In the spreadsheet you can see a chart that takes this example out about 85 years, and you can see that the line changes from a line into a curve.  And in that 85 years the principal increases from $1000 to $5,437.  Without the compounding the principal would be 2700 over 85 years.  So just compounding the interest more than doubled the earnings over that time.

Like I said before, the reason that the comic is underwhelming is because the initial principal is only $1,000, and nothing more was added to it other than the interest.  The biggest secret to wealth is to keep adding to your savings, as well as leveraging the compounding effect on your money.  If we instead of using $1,000 as the base, what do the numbers look like if $10,000 is the base?  Since the base is 10 times as much, the earnings are 10 times as much, and the ratio doesn’t change.

Let’s instead focus on the rate of return.  2% is pretty good in terms of savings accounts or CDs right now.  But it is a pretty lackluster return on an investment.  In real estate it is not uncommon to have 12-20% cash on cash returns.  And that is just from the cashflow part of the investment.  As I have noted previously there are 5 ways to make money from real estate.  If just one of the 5 is already giving you a 20% return, then the others are just icing.  That is the power of wealth building through real estate.  So with a 12% return, and using $1,000 as the base investment, what does it look like in 10 years?  Then the balance is $3,303, or just over 300% returns.  Without the compounding, the balance would have been just $1,200.  So compounding in this case was almost 3 times as much earnings.  At 20% then the total principal after 10 years is over $7,000.  That doesn’t even take into account re-investing the returns.  So at 20% return, you should have your initial investment back in 5 years.  If you make the exact same investment at that point then you are effectively making a 40% return for the second 5 years.  Do that a few times and suddenly you are making 100% or 500% return every year.  That is where true wealth is grown.  Re-investing the returns and letting those compound as well as the original investments.   Compound Interest is a very powerful tool for building wealth, you just can’t totally depend on it like the girls above were contemplating.  Do both, make more money and utilize compound interest to grow your wealth.

Until next time,
Feel the fear, and do it anyway.

Depending on a Job

They say that the perks of a job are actually golden handcuffs to keep you there. The insurance, the vacation, the 401k match. Most people think that these are benefits to themselves, but in reality they keep you tied to the job. But what happens when the job turns on you? That recently happened to one of my friends. She did everything she was supposed to. She worked hard, she stayed late, she dealt with the stress of making deadlines. Then the boss told her that she was failing to meet expectations, even though those expectations were never elaborated. Gave her an official reprimand. Unfortunately she had no other source of income. So she had to do what she had to in order to keep her job because she was taking care of her family, and she had to accept the abuse from the management team while she looked for a different job.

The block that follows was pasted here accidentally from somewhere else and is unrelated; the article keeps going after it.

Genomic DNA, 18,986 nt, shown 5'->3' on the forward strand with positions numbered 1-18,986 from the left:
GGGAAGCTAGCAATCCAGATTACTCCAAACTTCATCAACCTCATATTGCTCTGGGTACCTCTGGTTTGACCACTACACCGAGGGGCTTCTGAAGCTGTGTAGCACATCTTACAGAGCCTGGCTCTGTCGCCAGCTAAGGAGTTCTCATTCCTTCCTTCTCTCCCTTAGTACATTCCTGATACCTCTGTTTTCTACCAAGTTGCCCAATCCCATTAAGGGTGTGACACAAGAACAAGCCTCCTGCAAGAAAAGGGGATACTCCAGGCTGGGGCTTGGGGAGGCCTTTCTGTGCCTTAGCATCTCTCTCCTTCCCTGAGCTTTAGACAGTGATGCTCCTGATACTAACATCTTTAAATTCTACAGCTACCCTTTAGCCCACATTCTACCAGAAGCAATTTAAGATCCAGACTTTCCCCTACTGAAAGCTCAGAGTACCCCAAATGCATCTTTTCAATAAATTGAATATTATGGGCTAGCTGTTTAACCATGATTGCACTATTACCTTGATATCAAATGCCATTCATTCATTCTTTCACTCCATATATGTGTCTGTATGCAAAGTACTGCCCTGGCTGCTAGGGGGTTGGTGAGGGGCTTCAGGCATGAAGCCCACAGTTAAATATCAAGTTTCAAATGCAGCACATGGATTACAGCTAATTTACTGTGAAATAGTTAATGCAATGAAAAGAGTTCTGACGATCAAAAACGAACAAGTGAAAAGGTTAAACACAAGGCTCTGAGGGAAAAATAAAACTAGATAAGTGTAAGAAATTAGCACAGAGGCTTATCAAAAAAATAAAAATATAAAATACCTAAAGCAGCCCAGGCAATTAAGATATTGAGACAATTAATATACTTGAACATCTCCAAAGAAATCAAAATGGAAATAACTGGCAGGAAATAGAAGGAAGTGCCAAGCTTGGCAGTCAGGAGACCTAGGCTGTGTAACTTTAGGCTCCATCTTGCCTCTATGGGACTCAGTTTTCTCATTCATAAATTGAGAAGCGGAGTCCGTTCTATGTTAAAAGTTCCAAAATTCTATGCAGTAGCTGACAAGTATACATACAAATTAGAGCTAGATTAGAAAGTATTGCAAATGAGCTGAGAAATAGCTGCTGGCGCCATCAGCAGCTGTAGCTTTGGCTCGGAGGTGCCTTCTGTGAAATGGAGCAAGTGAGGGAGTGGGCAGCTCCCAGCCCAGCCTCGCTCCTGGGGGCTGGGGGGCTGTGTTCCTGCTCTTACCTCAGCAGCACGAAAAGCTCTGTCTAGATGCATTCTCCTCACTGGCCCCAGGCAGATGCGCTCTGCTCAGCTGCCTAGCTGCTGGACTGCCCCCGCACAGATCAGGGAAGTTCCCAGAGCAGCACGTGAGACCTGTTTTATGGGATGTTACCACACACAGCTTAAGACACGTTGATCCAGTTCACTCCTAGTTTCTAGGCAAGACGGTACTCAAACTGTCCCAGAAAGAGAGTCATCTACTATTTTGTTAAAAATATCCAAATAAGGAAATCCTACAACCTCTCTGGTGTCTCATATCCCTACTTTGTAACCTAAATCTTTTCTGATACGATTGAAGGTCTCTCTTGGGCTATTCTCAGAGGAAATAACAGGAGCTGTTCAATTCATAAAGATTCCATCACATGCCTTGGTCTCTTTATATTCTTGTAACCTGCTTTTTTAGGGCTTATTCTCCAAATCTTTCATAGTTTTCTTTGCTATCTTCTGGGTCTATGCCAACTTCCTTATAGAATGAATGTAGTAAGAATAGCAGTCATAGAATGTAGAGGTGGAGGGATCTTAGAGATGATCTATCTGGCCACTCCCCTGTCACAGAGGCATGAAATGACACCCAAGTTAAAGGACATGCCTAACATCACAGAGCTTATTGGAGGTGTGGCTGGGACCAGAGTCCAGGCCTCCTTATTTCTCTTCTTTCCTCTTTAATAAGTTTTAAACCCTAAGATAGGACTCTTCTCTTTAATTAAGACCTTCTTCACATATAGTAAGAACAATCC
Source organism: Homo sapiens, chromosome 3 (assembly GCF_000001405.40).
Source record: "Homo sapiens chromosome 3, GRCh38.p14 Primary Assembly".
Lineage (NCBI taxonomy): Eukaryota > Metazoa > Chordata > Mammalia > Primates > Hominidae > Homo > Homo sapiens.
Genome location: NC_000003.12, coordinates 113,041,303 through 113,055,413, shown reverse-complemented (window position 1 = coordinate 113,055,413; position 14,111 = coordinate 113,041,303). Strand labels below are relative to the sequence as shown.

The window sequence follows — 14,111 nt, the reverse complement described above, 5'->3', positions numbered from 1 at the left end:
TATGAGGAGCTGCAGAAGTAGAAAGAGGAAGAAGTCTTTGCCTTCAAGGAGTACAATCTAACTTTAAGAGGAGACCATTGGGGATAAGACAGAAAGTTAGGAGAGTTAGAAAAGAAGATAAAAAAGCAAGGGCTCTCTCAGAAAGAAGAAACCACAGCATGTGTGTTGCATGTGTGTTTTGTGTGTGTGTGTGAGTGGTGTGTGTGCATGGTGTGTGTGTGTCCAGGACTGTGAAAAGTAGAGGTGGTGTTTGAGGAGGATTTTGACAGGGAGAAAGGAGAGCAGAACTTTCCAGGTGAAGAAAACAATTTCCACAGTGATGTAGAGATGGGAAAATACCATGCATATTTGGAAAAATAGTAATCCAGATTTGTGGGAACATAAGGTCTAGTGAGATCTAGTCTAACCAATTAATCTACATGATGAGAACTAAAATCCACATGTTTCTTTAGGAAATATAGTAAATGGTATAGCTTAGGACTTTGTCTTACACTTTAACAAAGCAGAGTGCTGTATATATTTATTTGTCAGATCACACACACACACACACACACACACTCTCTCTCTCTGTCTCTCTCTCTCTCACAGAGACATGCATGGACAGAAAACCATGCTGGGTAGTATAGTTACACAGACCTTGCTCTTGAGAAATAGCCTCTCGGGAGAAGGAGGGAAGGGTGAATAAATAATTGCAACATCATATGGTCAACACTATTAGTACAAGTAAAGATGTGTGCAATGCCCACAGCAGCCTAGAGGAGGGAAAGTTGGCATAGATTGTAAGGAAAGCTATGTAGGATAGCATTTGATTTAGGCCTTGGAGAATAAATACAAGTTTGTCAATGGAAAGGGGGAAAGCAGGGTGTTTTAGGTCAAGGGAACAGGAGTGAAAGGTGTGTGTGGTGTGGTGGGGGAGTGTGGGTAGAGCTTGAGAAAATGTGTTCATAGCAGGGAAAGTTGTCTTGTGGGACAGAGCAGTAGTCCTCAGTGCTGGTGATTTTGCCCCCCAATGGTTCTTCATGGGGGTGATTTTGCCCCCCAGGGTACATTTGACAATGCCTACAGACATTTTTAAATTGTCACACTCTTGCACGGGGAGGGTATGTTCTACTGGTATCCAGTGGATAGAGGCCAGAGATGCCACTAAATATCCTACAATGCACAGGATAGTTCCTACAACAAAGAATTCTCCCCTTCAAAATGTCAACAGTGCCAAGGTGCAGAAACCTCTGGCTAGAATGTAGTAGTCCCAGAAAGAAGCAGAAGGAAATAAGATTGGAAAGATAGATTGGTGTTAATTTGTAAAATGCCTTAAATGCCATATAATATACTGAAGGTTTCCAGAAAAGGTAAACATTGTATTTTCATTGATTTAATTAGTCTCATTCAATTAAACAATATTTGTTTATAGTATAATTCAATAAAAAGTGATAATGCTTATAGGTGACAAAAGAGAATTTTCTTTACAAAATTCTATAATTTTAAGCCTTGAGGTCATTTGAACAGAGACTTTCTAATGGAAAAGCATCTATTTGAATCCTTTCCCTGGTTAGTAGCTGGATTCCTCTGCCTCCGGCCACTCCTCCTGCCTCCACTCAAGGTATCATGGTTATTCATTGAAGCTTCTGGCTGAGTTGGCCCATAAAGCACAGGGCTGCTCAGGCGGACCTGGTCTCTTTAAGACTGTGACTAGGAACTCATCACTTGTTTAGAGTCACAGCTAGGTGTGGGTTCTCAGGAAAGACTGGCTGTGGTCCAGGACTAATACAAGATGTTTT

This situation is all too common in the corporate world. I believe that most of the companies out there do not care about their employees. They care about their bottom line and profitability, and their employees are disposable assets for that pursuit. Remember that everyone is replaceable. At any moment the company you work for can decide that it is time for you to be replaced.

This is a fairly grim picture I paint, I realize. I think that there is a solution though. If my friend had some income from something other than her boss, she would not have had to accept any abuse and could have just walked out at any time. If she owned a couple rental houses then she could have taken the time to find the right job, she would not be under a crunch to find something to provide for her family.

I believe that depending on a job or a company to provide for you and your family puts you in the same situation that I described above. However with a business that you own and can run without you, then you don’t ever have to be afraid of this scenario. Self-employment is not the same as owning a business. There is a little more security there that no one can fire you, but you can still end up in a situation where your self-employment ends. Injury, losing the lease on your building, changing technology. Without the investment income then you would be in the same situation.

It should come as no surprise to anyone who has been reading my posts that I think Real Estate is the best way to provide this investment and supplemental income. It has the lowest barrier to entry, the easiest access to leverage, and is something that is always in demand. I have talked about this with my friend, though she has been on the map of working for someone her entire life and hasn’t changed her map yet. I hope you don’t have to wait to go through an experience like she just had before you decide to change your map and look into investing in something.

Hit me up on twitter or leave a comment below if you have a similar story you want to share. Or if you want to know more about how to invest and not fall into the corporate trap.

Until next time,
Feel the fear and do it anyway.

P.S. – My friend was able to find a new job that suits her quite well and she has left the old company that put her through this, on her terms, not theirs.